The unfreezing of electricity prices is getting closer. This is how much our bills can increase (INTERVIEW)

Luc Williams

The government announces that from July 1, 2024, price freezing in its current form will not be continued. Minister of Climate and Environment Paulina Hennig-Kloska announced the unfreezing of prices and an aid package for those in need, including: retirees living alone or large families with low incomes. According to the Ministry of Climate in response to's questions, electricity prices quoted on the Polish Power Exchange reach levels similar to, or even lower than, frozen prices. – Target solutions are needed: dynamic development of renewable energy sources, investments in power grids and actions stabilizing investments in new generation capacities. The aim of the Ministry of Environmental Protection is to prepare solutions that will protect customers who need it and, on the other hand, allow for a rational and gradual restoration of market conditions, says the ministry. Rafał Benecki, chief economist at ING Bank Śląski, explains in an interview with what effects the decision to unfreeze electricity prices will bring and in what form the so-called energy voucher. At the end of June, the protective regulations regarding electricity prices cease to apply. Should Poles be afraid of this?

Rafał Benecki: If electricity prices were liberalized today, the tariff would apply and the price would jump from PLN 412 per megawatt hour to PLN 739/MWh, i.e. by 80%. However, we know that wholesale prices are much lower than when the tariff was set, so we would have to reduce them back in January. In order to ensure fundamental stability of household budget planning, not to raise households' inflation expectations or to ensure some basic sense of household security, it would be better to only partially unfreeze prices for the next six months and release them when a new tariff comes into force, probably very similar to the level of the current frozen price.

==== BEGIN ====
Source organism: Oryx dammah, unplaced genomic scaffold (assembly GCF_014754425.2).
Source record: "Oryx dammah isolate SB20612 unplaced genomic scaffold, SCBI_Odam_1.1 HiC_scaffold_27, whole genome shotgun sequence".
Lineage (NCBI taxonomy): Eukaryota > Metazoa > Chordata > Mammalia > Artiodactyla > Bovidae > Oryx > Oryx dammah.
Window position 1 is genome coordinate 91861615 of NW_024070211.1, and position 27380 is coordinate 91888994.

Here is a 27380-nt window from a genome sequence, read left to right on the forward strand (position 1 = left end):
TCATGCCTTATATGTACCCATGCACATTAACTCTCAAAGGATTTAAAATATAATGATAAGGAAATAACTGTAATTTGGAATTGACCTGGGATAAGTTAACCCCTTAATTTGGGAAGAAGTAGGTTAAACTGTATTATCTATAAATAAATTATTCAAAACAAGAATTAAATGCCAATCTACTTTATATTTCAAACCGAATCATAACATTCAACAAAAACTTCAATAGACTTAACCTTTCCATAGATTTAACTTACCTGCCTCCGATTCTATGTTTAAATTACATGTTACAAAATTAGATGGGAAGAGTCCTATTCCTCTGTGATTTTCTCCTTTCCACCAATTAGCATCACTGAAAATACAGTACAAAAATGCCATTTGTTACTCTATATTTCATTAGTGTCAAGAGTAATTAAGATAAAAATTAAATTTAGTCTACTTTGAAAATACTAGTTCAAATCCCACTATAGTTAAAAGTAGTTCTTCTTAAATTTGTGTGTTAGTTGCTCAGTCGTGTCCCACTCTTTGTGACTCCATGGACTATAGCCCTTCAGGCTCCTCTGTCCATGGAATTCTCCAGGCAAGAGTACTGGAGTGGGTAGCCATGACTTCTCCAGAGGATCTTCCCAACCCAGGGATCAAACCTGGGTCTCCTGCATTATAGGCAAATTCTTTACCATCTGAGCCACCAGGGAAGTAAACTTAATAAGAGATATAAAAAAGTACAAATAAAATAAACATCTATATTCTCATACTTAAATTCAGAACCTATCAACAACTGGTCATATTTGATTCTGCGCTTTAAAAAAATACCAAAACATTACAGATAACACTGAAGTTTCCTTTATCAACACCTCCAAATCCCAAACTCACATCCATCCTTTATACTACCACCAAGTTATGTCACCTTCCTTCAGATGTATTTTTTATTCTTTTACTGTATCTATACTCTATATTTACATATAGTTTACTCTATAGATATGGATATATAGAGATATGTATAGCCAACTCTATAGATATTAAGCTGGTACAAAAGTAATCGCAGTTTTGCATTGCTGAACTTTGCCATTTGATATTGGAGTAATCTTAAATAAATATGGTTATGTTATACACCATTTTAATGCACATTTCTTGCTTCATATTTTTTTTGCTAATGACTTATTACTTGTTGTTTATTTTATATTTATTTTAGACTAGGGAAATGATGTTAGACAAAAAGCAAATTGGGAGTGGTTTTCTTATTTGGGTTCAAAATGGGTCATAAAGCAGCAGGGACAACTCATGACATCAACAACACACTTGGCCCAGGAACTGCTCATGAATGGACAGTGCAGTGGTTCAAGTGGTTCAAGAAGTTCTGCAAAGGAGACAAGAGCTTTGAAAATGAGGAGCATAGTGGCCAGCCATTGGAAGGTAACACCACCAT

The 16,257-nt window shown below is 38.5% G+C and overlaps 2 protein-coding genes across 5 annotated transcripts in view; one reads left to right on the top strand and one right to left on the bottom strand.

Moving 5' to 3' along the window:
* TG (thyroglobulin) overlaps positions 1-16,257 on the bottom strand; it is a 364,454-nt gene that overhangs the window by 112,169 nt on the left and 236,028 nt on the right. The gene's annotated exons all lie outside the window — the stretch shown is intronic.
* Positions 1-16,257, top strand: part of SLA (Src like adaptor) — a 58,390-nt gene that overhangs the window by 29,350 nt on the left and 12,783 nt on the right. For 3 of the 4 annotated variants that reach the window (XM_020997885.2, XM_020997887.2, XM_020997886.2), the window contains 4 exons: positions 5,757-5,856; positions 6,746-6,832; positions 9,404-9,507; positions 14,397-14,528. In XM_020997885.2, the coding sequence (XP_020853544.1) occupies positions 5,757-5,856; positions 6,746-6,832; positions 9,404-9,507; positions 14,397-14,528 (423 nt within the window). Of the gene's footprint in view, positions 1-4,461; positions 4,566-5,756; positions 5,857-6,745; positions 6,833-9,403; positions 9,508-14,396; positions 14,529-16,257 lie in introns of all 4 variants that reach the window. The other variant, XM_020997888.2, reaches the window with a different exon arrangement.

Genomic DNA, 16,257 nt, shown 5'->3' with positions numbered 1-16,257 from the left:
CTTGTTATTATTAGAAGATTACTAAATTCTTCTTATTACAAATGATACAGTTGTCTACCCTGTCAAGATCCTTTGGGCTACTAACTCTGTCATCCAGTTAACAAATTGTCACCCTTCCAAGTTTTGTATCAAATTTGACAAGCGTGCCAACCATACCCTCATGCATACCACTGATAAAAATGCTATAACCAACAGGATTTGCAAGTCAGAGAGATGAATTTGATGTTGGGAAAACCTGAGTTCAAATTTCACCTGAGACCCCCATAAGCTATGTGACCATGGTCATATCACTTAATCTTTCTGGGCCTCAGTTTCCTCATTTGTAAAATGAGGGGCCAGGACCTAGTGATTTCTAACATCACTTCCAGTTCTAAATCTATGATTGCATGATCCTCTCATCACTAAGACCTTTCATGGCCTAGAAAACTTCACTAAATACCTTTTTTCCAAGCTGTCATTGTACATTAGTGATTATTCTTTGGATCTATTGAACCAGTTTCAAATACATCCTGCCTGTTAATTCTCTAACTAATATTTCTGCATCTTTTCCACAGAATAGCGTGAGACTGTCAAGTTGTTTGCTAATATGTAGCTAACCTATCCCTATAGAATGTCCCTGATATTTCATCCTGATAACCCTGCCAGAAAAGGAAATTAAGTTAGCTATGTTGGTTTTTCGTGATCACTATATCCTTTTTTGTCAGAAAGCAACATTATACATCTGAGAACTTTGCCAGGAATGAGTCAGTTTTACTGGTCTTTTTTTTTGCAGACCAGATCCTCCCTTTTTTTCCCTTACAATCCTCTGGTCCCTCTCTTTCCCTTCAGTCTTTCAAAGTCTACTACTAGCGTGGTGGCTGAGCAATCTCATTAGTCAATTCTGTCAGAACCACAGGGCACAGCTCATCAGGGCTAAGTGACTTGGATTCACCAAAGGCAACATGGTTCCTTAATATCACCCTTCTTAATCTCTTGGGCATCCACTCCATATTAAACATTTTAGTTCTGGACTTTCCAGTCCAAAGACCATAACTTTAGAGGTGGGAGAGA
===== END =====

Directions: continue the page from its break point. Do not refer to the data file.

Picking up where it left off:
So, can you imagine a situation in which energy companies will submit new, lower tariff applications to the Energy Regulatory Office around the middle of the year, so that the lower rates will apply from July to the end of the year?

As is the case in the first half of this year, the decision to extend the freeze or to gradually unfreeze it may be made by adopting an act that is superior to the decision of the President of the Energy Regulatory Office regarding tariffs, so such a possibility is there and has been mentioned recently by the Minister of Climate and Environment.

How do you respond to the idea of ​​the so-called energy voucher for people most at risk of energy poverty?

Generally, we stick to the average increase in bills announced by the Minister of Climate and Environment by PLN 30 per month, i.e. 15% for a bill of PLN 200, and we treat the voucher for the energy poor as an additional solution. Such an increase in the bill may result from either an increase in the energy tariff or an increase in distribution fees. Increase in the average electricity bill by approximately 15%. will slightly increase inflation, by approx. 0.6-0.7 percentage points. An energy voucher could support the energy poor, but what matters is how it will be addressed. It is crucial to avoid a sudden increase and then decline in electricity prices. Such an increase could send a signal to households that energy prices are unpredictable, so it is better to continue to refrain from spending, because this means that the current weak economic situation will continue. We are afraid of a scenario in which the liberalization of electricity prices will result in a larger increase in the bill than we expect, and the voucher will not be recognized by the Central Statistical Office as a tool that effectively reduces the price. Then the CPI inflation index would show a large jump.

How can we be sure that tariffs for 2025 will be lower?

In recent years, electricity prices have been as volatile and difficult to predict as exchange rates. However, there are a few arguments that suggest that we will not have electricity prices as high as in 2022-2023 next year. Gas prices, which have a greater impact on electricity prices in Europe than in Poland, are the lowest in years, because in the European Union we have a very poor economic situation, the second warm winter in a row is behind us, and warehouses are full, above long-term averages. Additionally, from 2025, new LNG export terminals will be launched in the United States. Imports to Europe may be even higher, especially since the moderate recovery in China does not increase global LNG rates. If gas prices increase, the Americans may launch new drilling rigs, which may have a stabilizing effect. This will also translate into coal prices.